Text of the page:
By Rashad Rolle
A FULL breakdown of all pledges made on Monday during a special pledging conference to aid Hurricane Dorian recovery efforts will be publicly disclosed soon, an official said yesterday.
Managing Director of the Bahamas Disaster Reconstruction Authority Katherine Forbes-Smith said pledges take various forms, ranging from donations to concessionary lending to technical assistance.
Her comments came as Progressive Liberal Party leader Philip “Brave” Davis expressed scepticism over the touted $1.5bn in pledges announced by the government following the conference, which was held at Baha Mar.
“Let us strip down how this $1.5bn is made up,” Mr Davis said. “I daresay, when you talk about donors, you are expecting donations to be made without strings attached. So I would ask (the prime minister) to identify the donors, identify the conditions on what donations are being made and we need to separate what is borrowed from what is being donated and then we would understand what the true import of the exercise (on Monday) produced.”
By far the largest pledge came from The P3 Group, a commercial real estate and boutique development and consulting firm, which pledged $975m in financing for various projects.
Dee Brown, president of the company, said the firm would provide the funding upfront but expect repayment once projects are created.
Mr Davis said: “If it is a loan, it is not a donation because we have to pay it back. When you speak about donation, you’re talking about grants, about aid and assistance.”
Mrs Forbes-Smith, nonetheless, said the public will soon learn how the authority has categorised the pledges. “We’re not accustomed to having pledge conferences in The Bahamas,” she said, “and we’re not accustomed to having Category Five storms either. Pledges come in many different forms. The authority and the government in the next day or so will list the persons that made up the pledging of the $1.5bn so the public could see where it is coming from, whether it’s technical support, whether it’s cash, we even heard from Harvard University where someone talked about human resource assistance.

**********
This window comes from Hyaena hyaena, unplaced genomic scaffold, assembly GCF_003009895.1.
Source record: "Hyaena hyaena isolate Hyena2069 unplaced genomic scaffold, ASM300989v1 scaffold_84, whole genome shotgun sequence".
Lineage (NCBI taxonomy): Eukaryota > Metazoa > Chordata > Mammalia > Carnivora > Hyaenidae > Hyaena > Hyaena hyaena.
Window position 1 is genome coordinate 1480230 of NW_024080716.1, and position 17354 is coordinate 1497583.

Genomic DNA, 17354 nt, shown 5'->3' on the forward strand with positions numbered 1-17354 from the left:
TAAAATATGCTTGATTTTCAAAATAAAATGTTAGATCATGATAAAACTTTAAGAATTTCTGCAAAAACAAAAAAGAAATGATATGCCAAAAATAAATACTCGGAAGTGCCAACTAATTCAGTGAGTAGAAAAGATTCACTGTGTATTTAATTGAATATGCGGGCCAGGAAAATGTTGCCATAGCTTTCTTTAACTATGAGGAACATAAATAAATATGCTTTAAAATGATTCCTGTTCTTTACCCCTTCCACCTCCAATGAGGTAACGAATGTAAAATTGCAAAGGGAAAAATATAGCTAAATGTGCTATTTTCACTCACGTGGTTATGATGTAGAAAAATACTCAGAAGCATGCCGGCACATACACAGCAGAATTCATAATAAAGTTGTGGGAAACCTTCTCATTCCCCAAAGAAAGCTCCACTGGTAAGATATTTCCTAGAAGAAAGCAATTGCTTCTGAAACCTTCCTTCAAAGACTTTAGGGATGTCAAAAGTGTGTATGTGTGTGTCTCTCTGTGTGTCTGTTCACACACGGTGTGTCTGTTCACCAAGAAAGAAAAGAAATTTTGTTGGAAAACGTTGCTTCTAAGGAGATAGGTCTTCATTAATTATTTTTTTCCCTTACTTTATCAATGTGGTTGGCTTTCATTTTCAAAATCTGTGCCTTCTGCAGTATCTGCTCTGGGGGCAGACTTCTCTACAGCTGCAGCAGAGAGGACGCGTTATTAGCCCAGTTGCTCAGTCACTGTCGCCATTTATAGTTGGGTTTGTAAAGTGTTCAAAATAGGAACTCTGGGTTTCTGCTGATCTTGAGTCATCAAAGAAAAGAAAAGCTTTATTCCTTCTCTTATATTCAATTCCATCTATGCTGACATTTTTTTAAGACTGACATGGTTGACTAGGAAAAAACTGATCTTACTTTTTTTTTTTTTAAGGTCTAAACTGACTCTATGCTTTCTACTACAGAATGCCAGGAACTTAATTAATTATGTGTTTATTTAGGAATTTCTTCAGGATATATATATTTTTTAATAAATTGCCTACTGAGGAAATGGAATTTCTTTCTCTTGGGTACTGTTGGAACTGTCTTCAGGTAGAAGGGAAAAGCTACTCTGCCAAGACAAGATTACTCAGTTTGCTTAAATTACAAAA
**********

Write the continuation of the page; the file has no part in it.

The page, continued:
‘When you pledge, you’re pledging assistance and we need to be open to the fact that pledge could mean a variety of things. The authority’s position is there is no secret. We will let the public know exactly what is going on,” she said.
As for The P3 Group, Mrs Forbes-Smith said she hasn’t yet “looked into the company with a fine tooth comb.”
“We’ve just been introduced and I know they offer basically a fund with a concessionary loan,” she said.
Mr Brown’s pledges on behalf of his company elicited cheers from some of those attending Monday’s conference.
Not only did The P3 Group help sponsor the conference, but Mr Brown said he attended the event with members of his legal, finance and construction teams.
He told The Tribune the company is looking to branch outside the United States. “We look for more social infrastructure projects,” Mr Brown said, “and those are projects that really have more of an impact on the fabric of a community. Knowing that the government would have no way of raising all this capital at one time, to try and put everything back together, we thought just from a corporate social perspective this is a good opportunity to branch out internationally and offer our services outside of the United States. It would also open up for small island development states to know there are resources out there and models that exist that could allow them to improve infrastructure and facilities and bring them up to modern standards without going out and putting a lot of debt on the books.”